Some become so excited about healthcare that they immediately or eventually go on to other fields like physical therapy, nursing, chiropractic, etc. I just had a pre-PT graduate in a seminar who is taking a break from college and attending massage school, but who intends to get her PT degree and incorporate lots of soft tissue care into her PT practice. I know of MD's who have gone through massage programs to learn about this alternative therapy to better utilize it or prescribe it. This sector might be another 10%. Together this explains about 8,100 out of 40,510 each year on average for 14 years. That's still 32,410 MIA's. Does anybody wonder or care what happened to them?
I have asked colleagues what they attribute the high drop out rate to and many opinions are given, most based around inadequate training in what it takes to develop and maintain a practice. Opinions are abundant, excuses plentiful, but it is difficult to explain a 75% dropout rate without casting suspicion on unscrupulous recruitment.
In my opinion, we have a moral crisis. It mostly goes back to the "Seven Deadly Sins of Massage Education" I listed in the August 2012 issue, coupled with two additional factors. We have recruited people into the profession promising easy work and high pay. Both lies. Not everyone and not just anyone can do this work, yet everyone is told, "sure you can." One student was told by her high school counselor, "go to massage school, its easier than cosmetology." The example set for most students, in way too many schools, is dishonesty. Dishonesty occurs from copyright violations in teaching materials, to instructors who are unskilled in the teaching process and sometimes in the work, or worse sexual predators, to false promises of "at your convenience employment for big bucks," to exploiting students in school clinics. Most programs' graduates are inadequately trained in technique, self-care, and business/marketing skills, while given unrealistic expectations. When reality hits, they fail, get injured or run away.
Those 32,000 people a year are a cash cow for schools. I am not against profit or success. Massage is great knowledge for people to have and will probably positively impact their lives and the lives of their family and friends, whether they practice professionally or not. So, the question becomes, is this a problem for concern, or just a statically interesting phenomena? Are these 32,000 people each year happy with their outcome? If so, fine. But if not, we have a real problem that needs to be addressed, and soon.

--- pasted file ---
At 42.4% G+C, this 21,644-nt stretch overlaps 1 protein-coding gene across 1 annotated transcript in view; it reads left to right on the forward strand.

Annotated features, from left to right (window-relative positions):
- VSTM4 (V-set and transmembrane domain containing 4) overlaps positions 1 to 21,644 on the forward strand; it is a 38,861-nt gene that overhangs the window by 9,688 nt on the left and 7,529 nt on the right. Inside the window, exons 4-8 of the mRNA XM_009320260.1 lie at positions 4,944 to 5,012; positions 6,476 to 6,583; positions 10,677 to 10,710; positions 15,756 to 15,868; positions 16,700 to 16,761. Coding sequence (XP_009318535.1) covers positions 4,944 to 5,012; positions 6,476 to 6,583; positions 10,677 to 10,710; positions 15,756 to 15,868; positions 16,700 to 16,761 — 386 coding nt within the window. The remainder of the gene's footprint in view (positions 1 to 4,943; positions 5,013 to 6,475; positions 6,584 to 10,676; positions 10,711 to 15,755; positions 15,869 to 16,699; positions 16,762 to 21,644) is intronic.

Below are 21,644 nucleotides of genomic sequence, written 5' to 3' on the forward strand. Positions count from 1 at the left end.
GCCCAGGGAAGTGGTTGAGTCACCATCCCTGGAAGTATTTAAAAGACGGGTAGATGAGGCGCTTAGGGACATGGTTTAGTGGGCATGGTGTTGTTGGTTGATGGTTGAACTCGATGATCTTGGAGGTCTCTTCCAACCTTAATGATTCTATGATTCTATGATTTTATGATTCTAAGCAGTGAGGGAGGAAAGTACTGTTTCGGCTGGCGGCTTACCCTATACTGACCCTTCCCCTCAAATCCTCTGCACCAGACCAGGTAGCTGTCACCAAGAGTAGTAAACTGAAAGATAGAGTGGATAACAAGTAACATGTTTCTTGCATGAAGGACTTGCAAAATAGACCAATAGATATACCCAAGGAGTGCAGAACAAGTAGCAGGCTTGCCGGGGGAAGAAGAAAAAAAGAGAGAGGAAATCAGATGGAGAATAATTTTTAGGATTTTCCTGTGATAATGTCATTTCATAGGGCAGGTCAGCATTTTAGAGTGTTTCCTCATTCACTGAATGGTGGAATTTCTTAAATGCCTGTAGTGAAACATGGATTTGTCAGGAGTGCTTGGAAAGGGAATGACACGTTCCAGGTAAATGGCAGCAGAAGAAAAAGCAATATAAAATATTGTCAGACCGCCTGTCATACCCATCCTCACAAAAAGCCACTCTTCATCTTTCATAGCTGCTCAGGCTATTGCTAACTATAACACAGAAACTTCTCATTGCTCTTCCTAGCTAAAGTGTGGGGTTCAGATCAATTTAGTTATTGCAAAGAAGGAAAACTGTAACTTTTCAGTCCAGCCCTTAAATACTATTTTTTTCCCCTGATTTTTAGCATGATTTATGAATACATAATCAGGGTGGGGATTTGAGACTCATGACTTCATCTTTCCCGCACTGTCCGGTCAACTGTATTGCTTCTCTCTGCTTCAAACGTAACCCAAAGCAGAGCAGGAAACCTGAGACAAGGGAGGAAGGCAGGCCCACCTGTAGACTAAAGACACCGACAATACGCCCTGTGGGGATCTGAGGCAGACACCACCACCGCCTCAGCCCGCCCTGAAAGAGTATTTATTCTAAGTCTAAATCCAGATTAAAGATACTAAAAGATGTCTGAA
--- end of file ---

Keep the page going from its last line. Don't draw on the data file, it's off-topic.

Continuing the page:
At one time, massage was rated as the profession with the highest job satisfaction score. Yet, we lose 32,000 people a year. Are we still satisfied? Are we content with this failure rate? Should all schools be required to survey their graduates after two or three years and find out if they are doing massage, and if not, why? Are prospective students being advised of this dropout rate? Should they be?
Best Laid Plans
A year ago I announced my intended retirement and a "Farewell Tour." The best laid plans. Then I met with the Social Security Administration and the IRS. Always do that before planning retirement – they are very much involved. Seems I dare not retire until I am 66, my new "full retirement" age, or the IRS will take about 50% of what I make over social security and there is no way I am going to submit to that. The "Farewell Tour" is temporarily cancelled and I am gearing up for another two years on the road. I will be presenting my medical massage certification series one more year and adding a new series of seminars – Neural-Reset Therapy (NRT). I look forward to sharing as much as I can with as many as possible in the next two years so that when I do retire, I can go anywhere and get a great massage!
Send the Bums Home
The elections are upon us. As usual, I am against the Ruling Class (incumbents) and urge you to send them home. The Ruling Class is the problem, not the 1%. In three election cycles, we could have this mess cleaned up if everyone voted against every incumbent. If you really think about it, you'll do it!
It's That Time Again
Most faiths have a holiday during this time. There is a reason for this season besides shopping and gift certificates. Make it a joyous time for those around you.
I want to thank Massage Today for another year of ink and all of you who read this column. Think more next year, and join in to help bring the massage profession up to its potential, for the sake of suffering humanity. If the world doesn't end in December, I look forward to seeing you next year, here and out there at seminars or wherever we are destined to meet.
Click here for more information about Ralph Stephens, BS, LMT, NCTMB.